Forest of Dean & Wye Valley

DINOSAUR: Modern Times

In Dinosaur on April 26, 2013 at 12:15 pm

dinosaurCOMING HOME AGAIN TO WALES?

Stuck precariously as we are on the border between Wales and England, I was intrigued to read an item recently on the appeal of moving across the Wye into the county of Monmouth. Or, indeed, even further afield in Wales if that takes your fancy.

According to a piece in the “i” newspaper, one attraction is the health care system. The pernicious Health & Social Care Act, introduced by the ConDem Government, doesn’t apply over the border. The Welsh NHS spends (on average) £100 more per person than it does in England. Prescriptions are free – and there’s even free hospital car parking.

It seems that it was this that persuaded the folks who live in the English village of Audlem (nine miles from the Welsh border) to hold an online referendum on whether to join Wales. 60 per cent of those taking part voted yes.

Of course, the NHS in Wales still has its problems, but it’s a system enjoyed by many Clarion readers who live on the other side of the Wye valley. And none of them so far have contacted the Clarion to tell us that they’d prefer the English health care system.

Gun law – US style

Somewhere that I really wouldn’t want to move to, though, is the town of Nelson, in the state of Georgia, USA. The council there recently approved a proposal weirdly called “the Family Protection Act”. This would make it compulsory for every household in the community to own a gun.

I kid you not. It seems that it may not be enforced – but what kind of message does this send in the wake of that tragic school massacre that took place in the US only a few months ago? Already there’s another town in the state of Georgia that forces residents to own firearms – a place called Kennesaw. It seems that in certain parts of America (particularly the deep south), the right not to bear arms just doesn’t apply.

Finding Cameron:

I was interested in a letter in one newspaper recently, bemoaning the state of the roads in the rural county of Oxfordshire. Potholes it seems are proliferating and many motorists are suffering a bumpy ride. And they don’t like it.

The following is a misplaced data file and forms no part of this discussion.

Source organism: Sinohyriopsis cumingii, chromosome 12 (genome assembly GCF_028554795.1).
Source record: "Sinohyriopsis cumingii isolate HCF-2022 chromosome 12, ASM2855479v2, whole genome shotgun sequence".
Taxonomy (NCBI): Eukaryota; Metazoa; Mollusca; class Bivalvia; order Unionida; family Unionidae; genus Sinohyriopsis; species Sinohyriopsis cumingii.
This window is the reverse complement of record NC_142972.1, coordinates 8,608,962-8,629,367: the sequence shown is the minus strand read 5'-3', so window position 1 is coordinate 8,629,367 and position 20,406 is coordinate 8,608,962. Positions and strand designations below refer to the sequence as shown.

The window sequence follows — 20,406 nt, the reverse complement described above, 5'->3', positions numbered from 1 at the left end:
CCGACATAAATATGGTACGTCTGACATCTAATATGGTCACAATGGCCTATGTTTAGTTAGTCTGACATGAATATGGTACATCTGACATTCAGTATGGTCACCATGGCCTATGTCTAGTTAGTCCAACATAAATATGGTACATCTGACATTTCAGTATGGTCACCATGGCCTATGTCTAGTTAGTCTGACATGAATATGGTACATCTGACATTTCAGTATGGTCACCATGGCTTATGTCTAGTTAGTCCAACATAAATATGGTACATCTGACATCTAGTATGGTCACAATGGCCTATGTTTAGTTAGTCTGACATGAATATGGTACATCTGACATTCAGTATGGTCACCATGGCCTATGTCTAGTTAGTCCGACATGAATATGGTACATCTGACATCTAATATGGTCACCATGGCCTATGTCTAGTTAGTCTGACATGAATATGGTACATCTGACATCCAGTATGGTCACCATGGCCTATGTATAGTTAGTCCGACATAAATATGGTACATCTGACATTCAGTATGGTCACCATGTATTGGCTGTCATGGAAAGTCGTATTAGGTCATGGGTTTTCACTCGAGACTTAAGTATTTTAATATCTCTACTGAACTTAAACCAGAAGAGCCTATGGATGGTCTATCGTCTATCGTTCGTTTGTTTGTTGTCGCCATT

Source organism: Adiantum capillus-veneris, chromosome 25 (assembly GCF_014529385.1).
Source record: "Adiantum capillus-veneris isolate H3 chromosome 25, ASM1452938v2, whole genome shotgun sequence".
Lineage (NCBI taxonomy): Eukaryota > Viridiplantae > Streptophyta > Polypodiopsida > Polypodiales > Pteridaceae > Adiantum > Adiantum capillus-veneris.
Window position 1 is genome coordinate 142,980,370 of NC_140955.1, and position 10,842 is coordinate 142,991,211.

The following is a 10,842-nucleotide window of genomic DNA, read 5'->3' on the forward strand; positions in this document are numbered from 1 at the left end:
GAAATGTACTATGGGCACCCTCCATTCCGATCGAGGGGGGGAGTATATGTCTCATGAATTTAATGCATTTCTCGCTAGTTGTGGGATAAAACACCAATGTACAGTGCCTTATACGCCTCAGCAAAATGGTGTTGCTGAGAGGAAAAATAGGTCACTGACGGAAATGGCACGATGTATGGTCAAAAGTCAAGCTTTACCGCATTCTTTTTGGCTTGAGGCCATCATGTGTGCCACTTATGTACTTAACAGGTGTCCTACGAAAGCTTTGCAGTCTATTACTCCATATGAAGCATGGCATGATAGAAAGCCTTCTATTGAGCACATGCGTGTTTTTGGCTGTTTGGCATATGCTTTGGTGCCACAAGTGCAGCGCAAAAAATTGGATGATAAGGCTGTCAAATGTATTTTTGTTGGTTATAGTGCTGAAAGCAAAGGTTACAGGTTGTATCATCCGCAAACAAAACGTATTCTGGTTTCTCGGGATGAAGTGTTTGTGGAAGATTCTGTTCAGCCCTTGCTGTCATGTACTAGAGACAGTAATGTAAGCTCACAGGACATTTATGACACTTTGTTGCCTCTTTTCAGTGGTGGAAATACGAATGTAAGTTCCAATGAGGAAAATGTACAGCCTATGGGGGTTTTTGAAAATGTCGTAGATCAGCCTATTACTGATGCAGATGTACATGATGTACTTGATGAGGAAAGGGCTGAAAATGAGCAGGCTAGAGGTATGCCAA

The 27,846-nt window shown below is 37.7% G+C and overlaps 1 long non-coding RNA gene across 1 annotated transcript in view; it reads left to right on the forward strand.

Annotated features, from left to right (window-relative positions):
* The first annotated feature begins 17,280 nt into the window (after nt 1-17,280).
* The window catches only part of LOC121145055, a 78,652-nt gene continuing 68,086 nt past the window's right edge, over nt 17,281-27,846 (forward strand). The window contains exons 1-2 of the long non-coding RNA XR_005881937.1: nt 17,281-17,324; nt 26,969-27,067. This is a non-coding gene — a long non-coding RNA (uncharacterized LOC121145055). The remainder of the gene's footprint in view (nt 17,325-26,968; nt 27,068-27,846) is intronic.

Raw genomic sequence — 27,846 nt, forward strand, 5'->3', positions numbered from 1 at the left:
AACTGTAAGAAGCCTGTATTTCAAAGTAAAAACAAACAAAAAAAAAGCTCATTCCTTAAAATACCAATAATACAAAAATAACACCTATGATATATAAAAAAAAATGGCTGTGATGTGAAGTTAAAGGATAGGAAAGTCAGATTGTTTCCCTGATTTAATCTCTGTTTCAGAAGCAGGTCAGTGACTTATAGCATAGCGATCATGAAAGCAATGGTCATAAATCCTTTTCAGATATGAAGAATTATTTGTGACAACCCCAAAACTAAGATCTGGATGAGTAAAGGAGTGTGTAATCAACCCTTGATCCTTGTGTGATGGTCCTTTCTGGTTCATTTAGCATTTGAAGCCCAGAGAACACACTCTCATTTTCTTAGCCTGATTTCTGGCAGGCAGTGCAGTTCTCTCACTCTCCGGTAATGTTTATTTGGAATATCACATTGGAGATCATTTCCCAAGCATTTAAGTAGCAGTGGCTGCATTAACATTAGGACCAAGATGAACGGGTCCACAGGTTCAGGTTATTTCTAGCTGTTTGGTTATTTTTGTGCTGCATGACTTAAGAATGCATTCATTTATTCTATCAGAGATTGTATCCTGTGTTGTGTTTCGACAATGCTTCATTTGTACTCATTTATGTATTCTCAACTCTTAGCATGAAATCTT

It goes on to point out that David Cameron has a house in the county. “the road that goes past it is a quiet country lane. It has been resurfaced from end to end.”

So, if anyone wants to find out where our PM lives, follow the one pristine rural road in the county!

Incidentally, I wonder how many spare bedrooms there are in Cameron’s country home?

Suffer the children…

Do you remember a recent piece in the Clarion about the number of schools offering breakfasts to kids who were turning up with empty stomachs – because their parents couldn’t give them any sustenance to start the day?

Well, sadly, because of spending cuts, over twenty schools have now had to abandon their “breakfast clubs”. According to a survey of teachers, it was thought that many cash-strapped parents were relying on the school to feed their children at the start of the day.

The “slash and burn” policies being pursued by Cameron and Osborne are in danger of blighting the future of an entire generation.

Public opinion – by telephone poll

According to a new poll reported in the newspapers, the ConDem government is still “more trusted to handle the economy” than Labour.

My first reaction when I read that was to wonder, “what planet do some people live on? Have we become a nation of masochists?!” And then I thought, no. It’s based on one of these unsolicited phone calls that so many of us suffer from. You know, the ones that are trying to sell us something like double glazing, or ask “have you got time to answer a few questions…?”

If you’re anything like me, you may well say, “not today thanks”, and put the receiver down. Or make up some excuse off the top of your head, like, “I’m sorry, I’m just going out” or “No, I can’t, the cat’s just been sick all over the carpet.”

No, I don’t trust polls over the phone. And I’d never regard them as representative of what people are really thinking.

Dinosaur

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